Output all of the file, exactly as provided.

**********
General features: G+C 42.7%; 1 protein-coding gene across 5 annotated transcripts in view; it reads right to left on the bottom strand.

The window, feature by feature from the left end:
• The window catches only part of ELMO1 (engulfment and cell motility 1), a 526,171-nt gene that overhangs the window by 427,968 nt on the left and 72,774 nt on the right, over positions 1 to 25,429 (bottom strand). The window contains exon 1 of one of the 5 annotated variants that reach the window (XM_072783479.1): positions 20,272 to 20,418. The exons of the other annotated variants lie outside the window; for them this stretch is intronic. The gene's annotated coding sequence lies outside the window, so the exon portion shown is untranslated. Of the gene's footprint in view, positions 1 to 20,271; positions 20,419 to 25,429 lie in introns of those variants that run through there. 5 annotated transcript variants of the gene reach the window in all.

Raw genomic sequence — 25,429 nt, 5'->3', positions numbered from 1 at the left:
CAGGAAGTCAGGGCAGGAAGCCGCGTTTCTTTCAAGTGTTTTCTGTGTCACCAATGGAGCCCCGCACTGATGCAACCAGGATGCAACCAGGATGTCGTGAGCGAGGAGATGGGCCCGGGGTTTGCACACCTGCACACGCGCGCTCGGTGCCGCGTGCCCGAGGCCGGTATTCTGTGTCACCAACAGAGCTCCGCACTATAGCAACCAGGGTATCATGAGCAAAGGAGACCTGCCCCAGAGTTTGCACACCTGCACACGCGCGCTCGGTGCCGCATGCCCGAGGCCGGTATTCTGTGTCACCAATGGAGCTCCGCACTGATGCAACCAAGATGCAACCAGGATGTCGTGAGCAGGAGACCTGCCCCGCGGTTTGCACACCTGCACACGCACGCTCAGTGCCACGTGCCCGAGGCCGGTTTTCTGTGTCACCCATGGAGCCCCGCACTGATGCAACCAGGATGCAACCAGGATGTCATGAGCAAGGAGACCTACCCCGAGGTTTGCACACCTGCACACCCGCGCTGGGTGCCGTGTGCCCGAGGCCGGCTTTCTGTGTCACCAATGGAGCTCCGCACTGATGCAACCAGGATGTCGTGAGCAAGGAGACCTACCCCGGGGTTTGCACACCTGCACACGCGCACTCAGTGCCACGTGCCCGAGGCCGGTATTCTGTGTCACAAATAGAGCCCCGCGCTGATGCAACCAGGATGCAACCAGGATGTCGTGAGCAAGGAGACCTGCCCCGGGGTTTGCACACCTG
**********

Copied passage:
General features: G+C 42.7%; 1 protein-coding gene across 5 annotated transcripts in view; it reads right to left on the bottom strand.

The window, feature by feature from the left end:
• The window catches only part of ELMO1 (engulfment and cell motility 1), a 526,171-nt gene that overhangs the window by 427,968 nt on the left and 72,774 nt on the right, over positions 1 to 25,429 (bottom strand). The window contains exon 1 of one of the 5 annotated variants that reach the window (XM_072783479.1): positions 20,272 to 20,418. The exons of the other annotated variants lie outside the window; for them this stretch is intronic. The gene's annotated coding sequence lies outside the window, so the exon portion shown is untranslated. Of the gene's footprint in view, positions 1 to 20,271; positions 20,419 to 25,429 lie in introns of those variants that run through there. 5 annotated transcript variants of the gene reach the window in all.

Raw genomic sequence — 25,429 nt, 5'->3', positions numbered from 1 at the left:
CAGGAAGTCAGGGCAGGAAGCCGCGTTTCTTTCAAGTGTTTTCTGTGTCACCAATGGAGCCCCGCACTGATGCAACCAGGATGCAACCAGGATGTCGTGAGCGAGGAGATGGGCCCGGGGTTTGCACACCTGCACACGCGCGCTCGGTGCCGCGTGCCCGAGGCCGGTATTCTGTGTCACCAACAGAGCTCCGCACTATAGCAACCAGGGTATCATGAGCAAAGGAGACCTGCCCCAGAGTTTGCACACCTGCACACGCGCGCTCGGTGCCGCATGCCCGAGGCCGGTATTCTGTGTCACCAATGGAGCTCCGCACTGATGCAACCAAGATGCAACCAGGATGTCGTGAGCAGGAGACCTGCCCCGCGGTTTGCACACCTGCACACGCACGCTCAGTGCCACGTGCCCGAGGCCGGTTTTCTGTGTCACCCATGGAGCCCCGCACTGATGCAACCAGGATGCAACCAGGATGTCATGAGCAAGGAGACCTACCCCGAGGTTTGCACACCTGCACACCCGCGCTGGGTGCCGTGTGCCCGAGGCCGGCTTTCTGTGTCACCAATGGAGCTCCGCACTGATGCAACCAGGATGTCGTGAGCAAGGAGACCTACCCCGGGGTTTGCACACCTGCACACGCGCACTCAGTGCCACGTGCCCGAGGCCGGTATTCTGTGTCACAAATAGAGCCCCGCGCTGATGCAACCAGGATGCAACCAGGATGTCGTGAGCAAGGAGACCTGCCCCGGGGTTTGCACACCTG